Blog · Jan 27, 2015
As children enter adolescence, their minds and bodies are rapidly changing. Adolescence marks the beginning of more complex relationships, including romantic relationships, as hormones begin to rage and social influences to begin dating strengthen.
Because teens are greatly influenced by the role models at home and in their communities, it comes as no surprise that we see teens exposed to violence at home or in their communities express similar behavior in their own dating relationships.
The National Institute of Justice (NIJ) recently released research on current teen dating violence trends, finding "risky social environment was the strongest correlate of physical and emotional dating violence victimization and perpetration within a romantic relationship." Teens exposed to violence in their community or family environments are more likely to become involved in dating violence, because they often mirror the behavior they see. Home environments that consistently use violence or aggression to resolve problems or to establish power or control set a standard for the children to follow in those environments.
Teens without healthy role models to establish positive norms about dating relationship behavior are ill equipped to handle the complex emotions that stem from these new relationships. Teens who learn to identify unhealthy relationship qualities are much less likely to perpetuate negative norms they might have learned in their communities or homes.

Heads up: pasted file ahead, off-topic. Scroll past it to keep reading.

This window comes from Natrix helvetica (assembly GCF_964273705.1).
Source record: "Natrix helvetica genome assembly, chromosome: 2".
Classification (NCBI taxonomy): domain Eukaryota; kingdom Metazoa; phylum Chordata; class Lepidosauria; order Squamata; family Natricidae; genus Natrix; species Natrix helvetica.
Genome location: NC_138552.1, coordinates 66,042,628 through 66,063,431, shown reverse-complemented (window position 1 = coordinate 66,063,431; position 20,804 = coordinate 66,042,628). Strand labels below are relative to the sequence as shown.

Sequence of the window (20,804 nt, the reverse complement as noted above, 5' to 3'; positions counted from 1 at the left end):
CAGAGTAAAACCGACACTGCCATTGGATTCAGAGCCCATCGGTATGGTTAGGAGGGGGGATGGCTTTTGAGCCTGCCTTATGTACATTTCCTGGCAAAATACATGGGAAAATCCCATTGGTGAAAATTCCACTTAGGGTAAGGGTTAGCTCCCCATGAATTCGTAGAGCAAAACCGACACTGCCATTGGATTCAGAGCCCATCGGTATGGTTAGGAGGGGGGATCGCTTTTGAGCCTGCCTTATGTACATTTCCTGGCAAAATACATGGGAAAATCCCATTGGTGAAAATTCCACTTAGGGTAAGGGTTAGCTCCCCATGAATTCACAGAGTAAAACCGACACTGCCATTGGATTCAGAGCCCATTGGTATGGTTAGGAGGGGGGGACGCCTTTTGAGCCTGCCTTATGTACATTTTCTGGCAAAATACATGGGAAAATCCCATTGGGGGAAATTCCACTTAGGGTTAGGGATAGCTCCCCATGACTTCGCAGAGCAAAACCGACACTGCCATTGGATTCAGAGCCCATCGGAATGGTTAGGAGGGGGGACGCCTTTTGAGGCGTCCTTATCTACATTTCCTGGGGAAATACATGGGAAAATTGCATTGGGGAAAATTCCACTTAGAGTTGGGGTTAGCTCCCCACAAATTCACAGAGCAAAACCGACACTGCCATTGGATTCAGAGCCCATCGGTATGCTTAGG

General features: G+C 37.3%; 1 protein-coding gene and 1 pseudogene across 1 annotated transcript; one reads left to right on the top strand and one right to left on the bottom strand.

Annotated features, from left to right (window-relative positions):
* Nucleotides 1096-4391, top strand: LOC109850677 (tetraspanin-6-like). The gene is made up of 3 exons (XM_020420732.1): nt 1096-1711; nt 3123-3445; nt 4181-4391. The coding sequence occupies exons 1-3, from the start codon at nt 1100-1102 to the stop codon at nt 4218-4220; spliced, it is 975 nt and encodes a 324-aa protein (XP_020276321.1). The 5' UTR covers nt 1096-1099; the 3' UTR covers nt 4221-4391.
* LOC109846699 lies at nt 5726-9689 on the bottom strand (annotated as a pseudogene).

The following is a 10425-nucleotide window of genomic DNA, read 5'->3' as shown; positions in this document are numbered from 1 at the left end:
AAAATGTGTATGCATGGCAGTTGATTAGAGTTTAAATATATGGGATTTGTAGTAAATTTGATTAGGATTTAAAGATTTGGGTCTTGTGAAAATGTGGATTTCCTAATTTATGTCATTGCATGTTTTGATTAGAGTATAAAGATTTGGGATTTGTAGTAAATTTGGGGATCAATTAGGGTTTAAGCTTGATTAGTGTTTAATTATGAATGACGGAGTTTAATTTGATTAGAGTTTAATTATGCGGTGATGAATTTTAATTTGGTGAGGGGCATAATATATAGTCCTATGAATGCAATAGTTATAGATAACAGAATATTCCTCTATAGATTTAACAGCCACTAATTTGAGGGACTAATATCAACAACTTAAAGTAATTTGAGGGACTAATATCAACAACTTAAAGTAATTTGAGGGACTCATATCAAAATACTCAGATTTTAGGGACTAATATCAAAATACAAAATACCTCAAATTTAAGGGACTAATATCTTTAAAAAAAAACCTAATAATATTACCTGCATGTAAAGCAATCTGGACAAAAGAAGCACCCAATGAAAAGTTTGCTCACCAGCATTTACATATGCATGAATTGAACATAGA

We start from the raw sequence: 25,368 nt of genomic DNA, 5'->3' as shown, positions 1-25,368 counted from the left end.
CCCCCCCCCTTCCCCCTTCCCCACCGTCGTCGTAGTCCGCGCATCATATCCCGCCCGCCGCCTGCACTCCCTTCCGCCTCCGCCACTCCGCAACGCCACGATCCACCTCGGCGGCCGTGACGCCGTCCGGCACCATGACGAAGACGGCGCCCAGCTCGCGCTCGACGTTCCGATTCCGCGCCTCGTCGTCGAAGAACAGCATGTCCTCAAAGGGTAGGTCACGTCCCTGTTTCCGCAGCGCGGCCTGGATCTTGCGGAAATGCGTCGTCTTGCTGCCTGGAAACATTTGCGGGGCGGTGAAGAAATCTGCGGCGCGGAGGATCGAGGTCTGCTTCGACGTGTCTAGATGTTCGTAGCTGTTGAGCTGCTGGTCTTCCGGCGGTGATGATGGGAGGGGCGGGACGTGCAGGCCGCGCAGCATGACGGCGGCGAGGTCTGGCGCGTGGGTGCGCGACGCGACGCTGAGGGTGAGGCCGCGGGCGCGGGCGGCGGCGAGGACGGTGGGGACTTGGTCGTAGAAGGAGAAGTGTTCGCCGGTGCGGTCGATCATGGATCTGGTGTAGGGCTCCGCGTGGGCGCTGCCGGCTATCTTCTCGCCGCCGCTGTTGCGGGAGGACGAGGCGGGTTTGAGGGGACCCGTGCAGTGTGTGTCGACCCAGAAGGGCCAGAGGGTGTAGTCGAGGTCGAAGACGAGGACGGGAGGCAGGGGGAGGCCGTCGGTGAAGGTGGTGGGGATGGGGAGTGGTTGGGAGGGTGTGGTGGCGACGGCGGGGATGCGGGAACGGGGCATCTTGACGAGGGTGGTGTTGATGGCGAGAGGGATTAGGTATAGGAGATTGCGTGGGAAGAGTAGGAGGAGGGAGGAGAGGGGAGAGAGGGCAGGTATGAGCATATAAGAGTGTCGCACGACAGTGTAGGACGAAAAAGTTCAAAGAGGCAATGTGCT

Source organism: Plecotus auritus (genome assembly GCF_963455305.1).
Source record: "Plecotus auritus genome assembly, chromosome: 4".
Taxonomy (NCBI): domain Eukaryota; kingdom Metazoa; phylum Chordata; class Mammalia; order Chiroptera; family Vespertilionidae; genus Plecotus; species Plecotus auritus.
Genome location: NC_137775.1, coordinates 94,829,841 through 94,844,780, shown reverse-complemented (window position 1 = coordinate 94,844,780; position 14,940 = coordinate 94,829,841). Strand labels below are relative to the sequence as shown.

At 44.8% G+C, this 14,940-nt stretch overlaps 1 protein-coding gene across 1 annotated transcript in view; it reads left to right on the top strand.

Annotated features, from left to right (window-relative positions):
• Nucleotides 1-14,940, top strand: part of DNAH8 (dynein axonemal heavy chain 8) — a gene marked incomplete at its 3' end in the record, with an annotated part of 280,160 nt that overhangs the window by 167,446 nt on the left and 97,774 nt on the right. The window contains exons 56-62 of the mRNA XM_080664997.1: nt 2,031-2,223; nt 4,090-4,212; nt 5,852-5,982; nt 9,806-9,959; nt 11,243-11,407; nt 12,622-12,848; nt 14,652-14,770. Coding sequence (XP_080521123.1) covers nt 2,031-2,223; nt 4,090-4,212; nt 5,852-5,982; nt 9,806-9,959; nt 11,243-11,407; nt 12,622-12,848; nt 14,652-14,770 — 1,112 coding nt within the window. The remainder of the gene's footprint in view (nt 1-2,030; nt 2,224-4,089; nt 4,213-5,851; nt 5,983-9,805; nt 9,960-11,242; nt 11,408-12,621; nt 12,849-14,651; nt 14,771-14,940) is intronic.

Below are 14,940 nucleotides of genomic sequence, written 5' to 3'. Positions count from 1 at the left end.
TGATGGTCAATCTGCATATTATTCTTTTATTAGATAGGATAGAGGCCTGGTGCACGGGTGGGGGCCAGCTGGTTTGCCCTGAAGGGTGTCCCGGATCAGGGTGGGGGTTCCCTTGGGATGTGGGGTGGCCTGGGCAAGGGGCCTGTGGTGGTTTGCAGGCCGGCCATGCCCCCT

Development of social competency at an early age to promote pro-social bonding equips teens to apply what they have learned about healthy relationship norms to their own relationships. Positive peer influence promotes healthy norms as well. According to NIJ, "Programs that help develop healthy peer relationships should begin early in adolescence, when youth are first learning to establish more autonomous and meaningful peer relationships. Youth can learn and practice with peers many of the positive qualities that are important in healthy romantic relationships."
Often, teens simply don't know yet the boundaries of acceptable behavior. As teens learn to differentiate positive and negative relationship qualities, they learn how to set appropriate boundaries. SEL activities that simulate real-life scenarios offer teens opportunities to practice handling a spectrum of relationship possibilities. Essential social and emotional skill development, such as learning to identify and manage emotions, as well as making responsible decisions, lays a strong foundation for lifelong healthy relationship management. Simple education of the acceptable "do's" and the unacceptable "don'ts" can go a long way to promoting healthy relationships.
Research may show that teen violence does in fact occur, but we can do our part to steer teens toward healthier relationships. By equipping teens with strong social-emotional skills sets, and the knowledge they need to observe appropriate boundaries and discern unhealthy from healthy relationship qualities, we prepare teens to make healthy choices as they navigate relationships from adolescence into adulthood.